The Student News Site of Fitchburg State University

The Point

The Student News Site of Fitchburg State University

The Point

The Student News Site of Fitchburg State University

The Point

President Lapidus I would give myself an A-

Outgoing President Dr. Richard Lapidus Reflects on His Tenure at FSU and His Advice to His Successor

Dr. Richard Lapidus, the 11th president of Fitchburg State University’s 129 years, will be stepping down this June after 33 years in higher education. Lapidus shared in an email with the university that his retirement, culminating after 9 years at the helm of FSU, allows him to spend more time with his family and pursue other interests.

“I wanted to go out on my terms,” Lapidus explained. “I think the campus is in good shape for the next person to be well positioned financially with a strategic plan and a good direction for the future of the university.”

Lapidus came to Fitchburg State University after serving as the Dean of the College of Business Administration at California State Polytechnic University. From the start, Lapidus knew he could make a difference. He prides himself on what he states as three major themes throughout his presidency. First, to modernize and diversify the curriculum; second, to enhance the relationship with the city and the broader regions by making the University a meaningful resource to the community; and third, and perhaps his most challenging, diversity.

“This was admittedly a very monolithic campus in 2015 and we made purposeful efforts through recruiting by thinking about different high schools and community-based organizations in bigger cities in an effort to think about how we might attract people to build a community that looked more like the larger community.” Lapidus admits while he doesn’t think the school is quite there, there have been significant strides.

However, when it comes to the diversity among faculty and staff, Lapidus admits it continues to be a significant challenge. “When I came here, we were not doing international or national searches, which has now become the standard,” Lapidus adds. “But it’s very hard.”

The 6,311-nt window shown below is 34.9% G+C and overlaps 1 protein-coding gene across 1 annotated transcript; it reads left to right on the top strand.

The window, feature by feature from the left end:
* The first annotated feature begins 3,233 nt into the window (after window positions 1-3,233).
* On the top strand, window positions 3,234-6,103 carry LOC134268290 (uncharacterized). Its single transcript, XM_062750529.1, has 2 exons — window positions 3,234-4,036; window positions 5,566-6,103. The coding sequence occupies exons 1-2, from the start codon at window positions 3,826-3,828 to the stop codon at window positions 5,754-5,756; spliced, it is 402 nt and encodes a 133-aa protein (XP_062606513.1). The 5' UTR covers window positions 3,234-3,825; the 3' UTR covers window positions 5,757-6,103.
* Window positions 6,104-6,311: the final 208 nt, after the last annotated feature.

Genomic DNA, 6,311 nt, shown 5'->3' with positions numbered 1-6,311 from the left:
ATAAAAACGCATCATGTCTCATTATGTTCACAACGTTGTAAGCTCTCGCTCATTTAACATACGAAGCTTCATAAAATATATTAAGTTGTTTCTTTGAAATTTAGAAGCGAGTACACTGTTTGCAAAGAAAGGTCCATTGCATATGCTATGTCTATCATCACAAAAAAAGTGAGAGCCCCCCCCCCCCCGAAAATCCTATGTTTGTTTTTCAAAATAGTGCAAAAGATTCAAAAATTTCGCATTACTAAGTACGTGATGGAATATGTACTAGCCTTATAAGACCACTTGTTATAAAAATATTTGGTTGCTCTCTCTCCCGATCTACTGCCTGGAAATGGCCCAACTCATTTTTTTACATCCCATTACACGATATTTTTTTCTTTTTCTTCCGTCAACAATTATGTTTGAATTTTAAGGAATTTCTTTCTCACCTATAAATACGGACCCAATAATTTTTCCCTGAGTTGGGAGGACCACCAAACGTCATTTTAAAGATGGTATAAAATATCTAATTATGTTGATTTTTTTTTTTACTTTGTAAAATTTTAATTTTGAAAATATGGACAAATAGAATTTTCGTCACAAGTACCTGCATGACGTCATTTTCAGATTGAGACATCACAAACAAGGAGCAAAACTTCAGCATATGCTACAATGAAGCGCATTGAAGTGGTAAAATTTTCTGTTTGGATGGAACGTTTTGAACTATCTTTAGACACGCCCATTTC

Despite some of these challenges, Lapidus lauds his success in other areas, such as the development of a new curriculum including a first-year experience which helps students acclimate themselves and build community on campus; a criminal justice policing program, which has become a national model among police chiefs; and a significant growth in video game design.

Lapidus has also used his leadership to create a partnership with the City of Fitchburg, particularly when it comes to the development and growth of Main Street, including, in part, the establishment of the ideaLab at the Main Street Theater Block and a major renovation of the theater. “I wanted to open up an opportunity to interface with the community.” And with the support of Fitchburg Mayor Stephen DiNatale, the partnership was successful in bridging the artistic vibrancy of FSU with downtown.

So, what’s next for Dr. Lapidus? He reflects on his time at the university while offering some advice for his successor. “I was always an easy grader,” Lapidus laughs. “I would give myself an A minus. We didn’t get everything done. Everything didn’t come out exactly the way that we wanted, but I guess in terms of what I was asked to do, we moved the needle in a significant way.”

This includes new academic programs in both the undergraduate and graduate levels; modernized facilities; and a renewed 10-year accreditation by NECHE (New England Commission of Higher Education), which Lapidus shares has become a model for best practices on other campuses.

Lapidus says he has left a good foundation for his successor to come in and build upon the bright future of Fitchburg State University. “I think this campus really has come a long way in nine years. Every president has a moment in time and has, to a great extent, their abilities sort of locked in place by that period in time. What did I get and how far did we go? I had three years of COVID. I’ve got an economy that’s out of control, inflation, a change of major administration here from Republican to Democrat, as well as different views of the world. And now we’ve got two wars. These are the times. But I think we did pretty good.”

This is the first in a series of reports on the retirement of Dr. Richard Lapidus.

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About the Contributor
Tonia Magras
Tonia Magras, Editor In Chief
Tonia Magras is a transfer student at Fitchburg State University and the editor in chief for The Point. She is majoring in Film and Video with a Honors minor. Tonia is finishing her undergraduate studies and will be pursuing a masters in hopes of one day becoming a professor of film and video studies. Tonia is also principal owner of Hull Bay Productions where her and her husband/partner Gregory are finishing their second feature film, More Than Our Skin.

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